While Wall Street rallied into green territory from the opening bell on Monday, Dillard’s Inc. (NYSE:DDS), Marriott International Inc. (NASDAQ:MAR), Starwood Hotels & Resorts Worldwide Inc. and Clovis Oncology Inc. (NASDAQ:CLVS) floundered in the red amid news of an earnings miss, a merger, and a possible delay in the regulatory approval for a new drug. We’ll take a look at these developments as well as the hedge fund sentiment towards each of these stocks.
Why do we pay attention to hedge fund sentiment? Most investors ignore hedge funds’ moves because as a group their average net returns trailed the market since 2008 by a large margin. Unfortunately, most investors don’t realize that hedge funds are hedged and they also charge an arm and a leg, so they are likely to underperform the market in a bull market. We ignore their short positions and by imitating hedge funds’ stock picks independently, we don’t have to pay them a dime. Our research has shown that hedge funds’ long stock picks generate strong risk adjusted returns. For instance the 15 most popular small-cap stocks outperformed the S&P 500 Index by an average of 95 basis points per month in our back-tests spanning the 1999-2012 period. We have been tracking the performance of these stocks in real-time since the end of August 2012. After all, things change and we need to verify that back-test results aren’t just a statistical fluke. We weren’t proven wrong. These 15 stocks managed to return 102% over the last 38 months and outperformed the S&P 500 Index by 53 percentage points (see the details here).
Dillard’s Inc. (NYSE:DDS) has dropped today on above-average trading volume after reporting lower net sales of $1.43 billion for the third quarter of 2015, compared to $1.46 billion for the third quarter of 2014. The fashion apparel, cosmetics and home furnishings retailer said its sales in comparable stores for the period decreased by 4% year-over-year. Meanwhile, its net income slipped to $45.7 million, or $1.19 per share, compared to $55.2 million, or $1.30 per share in the same period last year.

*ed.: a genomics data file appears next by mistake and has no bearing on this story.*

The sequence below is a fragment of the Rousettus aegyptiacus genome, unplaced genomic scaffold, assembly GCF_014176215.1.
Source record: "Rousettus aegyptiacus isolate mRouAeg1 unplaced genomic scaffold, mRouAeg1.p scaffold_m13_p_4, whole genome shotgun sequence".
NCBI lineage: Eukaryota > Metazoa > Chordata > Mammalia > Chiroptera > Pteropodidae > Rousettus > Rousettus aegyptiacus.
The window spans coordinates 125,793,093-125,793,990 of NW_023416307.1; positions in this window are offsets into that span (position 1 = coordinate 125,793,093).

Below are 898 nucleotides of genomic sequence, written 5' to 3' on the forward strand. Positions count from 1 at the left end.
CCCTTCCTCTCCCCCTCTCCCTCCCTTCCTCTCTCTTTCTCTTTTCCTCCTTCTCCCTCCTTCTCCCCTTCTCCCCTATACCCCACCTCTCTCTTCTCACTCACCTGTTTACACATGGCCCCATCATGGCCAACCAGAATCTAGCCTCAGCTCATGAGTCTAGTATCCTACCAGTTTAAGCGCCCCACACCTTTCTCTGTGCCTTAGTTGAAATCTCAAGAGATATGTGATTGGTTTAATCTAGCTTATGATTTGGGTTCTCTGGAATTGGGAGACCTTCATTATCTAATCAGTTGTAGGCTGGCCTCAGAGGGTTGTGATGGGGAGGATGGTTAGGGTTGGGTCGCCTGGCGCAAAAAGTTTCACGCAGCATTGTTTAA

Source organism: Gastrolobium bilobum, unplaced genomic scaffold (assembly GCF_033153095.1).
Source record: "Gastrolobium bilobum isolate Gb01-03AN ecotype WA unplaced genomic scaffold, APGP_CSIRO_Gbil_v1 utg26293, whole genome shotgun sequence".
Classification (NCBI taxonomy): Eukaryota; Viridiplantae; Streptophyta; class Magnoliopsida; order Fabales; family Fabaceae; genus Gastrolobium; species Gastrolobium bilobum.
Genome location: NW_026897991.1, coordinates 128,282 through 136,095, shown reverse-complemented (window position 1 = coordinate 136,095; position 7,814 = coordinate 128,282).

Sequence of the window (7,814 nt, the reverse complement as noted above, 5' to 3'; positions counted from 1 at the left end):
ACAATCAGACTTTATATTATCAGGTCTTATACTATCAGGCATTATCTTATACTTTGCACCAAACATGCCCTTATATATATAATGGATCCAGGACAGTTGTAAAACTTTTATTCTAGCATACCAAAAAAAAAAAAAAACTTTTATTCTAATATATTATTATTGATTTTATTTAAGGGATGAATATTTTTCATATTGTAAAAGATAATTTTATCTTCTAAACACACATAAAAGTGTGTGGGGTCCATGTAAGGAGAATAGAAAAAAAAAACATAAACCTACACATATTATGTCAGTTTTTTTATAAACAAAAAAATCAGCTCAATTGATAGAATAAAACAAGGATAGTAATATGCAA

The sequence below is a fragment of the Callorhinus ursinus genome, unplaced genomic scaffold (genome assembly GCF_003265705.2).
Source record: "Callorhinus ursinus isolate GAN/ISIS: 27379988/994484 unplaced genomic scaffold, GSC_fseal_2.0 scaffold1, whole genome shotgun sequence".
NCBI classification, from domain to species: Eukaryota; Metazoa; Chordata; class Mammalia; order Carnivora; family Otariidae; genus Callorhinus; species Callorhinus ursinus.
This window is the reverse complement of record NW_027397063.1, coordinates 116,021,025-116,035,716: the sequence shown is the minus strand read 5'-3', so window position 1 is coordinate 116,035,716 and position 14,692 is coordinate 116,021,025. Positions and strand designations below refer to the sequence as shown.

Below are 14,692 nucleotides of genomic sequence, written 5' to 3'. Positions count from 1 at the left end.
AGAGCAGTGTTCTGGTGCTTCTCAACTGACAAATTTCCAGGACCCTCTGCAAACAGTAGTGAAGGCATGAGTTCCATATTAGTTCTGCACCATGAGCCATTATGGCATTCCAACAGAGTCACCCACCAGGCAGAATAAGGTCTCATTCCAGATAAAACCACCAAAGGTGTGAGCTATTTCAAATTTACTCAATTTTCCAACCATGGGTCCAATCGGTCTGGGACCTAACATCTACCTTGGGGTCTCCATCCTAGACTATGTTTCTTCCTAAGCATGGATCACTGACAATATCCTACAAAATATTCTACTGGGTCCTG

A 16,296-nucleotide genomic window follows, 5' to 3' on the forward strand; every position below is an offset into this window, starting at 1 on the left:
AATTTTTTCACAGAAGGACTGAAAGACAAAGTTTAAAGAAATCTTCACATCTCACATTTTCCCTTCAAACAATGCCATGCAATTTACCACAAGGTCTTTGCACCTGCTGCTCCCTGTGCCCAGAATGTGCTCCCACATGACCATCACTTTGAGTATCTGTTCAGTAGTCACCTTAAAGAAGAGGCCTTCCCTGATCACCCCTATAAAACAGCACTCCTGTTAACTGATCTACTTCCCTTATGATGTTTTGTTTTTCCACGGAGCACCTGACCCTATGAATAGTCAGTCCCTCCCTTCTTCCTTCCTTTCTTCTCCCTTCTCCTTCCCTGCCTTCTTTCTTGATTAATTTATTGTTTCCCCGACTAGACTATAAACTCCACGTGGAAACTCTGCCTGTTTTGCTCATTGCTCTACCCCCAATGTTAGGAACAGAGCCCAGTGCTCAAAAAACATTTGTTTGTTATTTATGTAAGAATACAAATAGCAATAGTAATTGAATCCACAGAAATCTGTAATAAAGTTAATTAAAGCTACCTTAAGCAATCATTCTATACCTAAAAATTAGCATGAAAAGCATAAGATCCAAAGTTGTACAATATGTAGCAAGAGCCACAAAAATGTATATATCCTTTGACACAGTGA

“We are disappointed with our third quarter sales performance and in the resulting decline in profit. Share buyback remained a high priority, and we repurchased $175 million of stock under our share repurchase program,” Dillard CEO William Dillard II said.
During the quarter, the company bought $174.6 million of class A common stock under its $500 million share repurchase program. As of October 31, authorization of $117.5 million remained under the program, according to the company’s earnings release. At the end of June, 27 hedge funds out of the 730 in our database held 7.50% of the company’s outstanding stock.
We delve into the news surrounding Marriott and Starwood’s merger on the next page.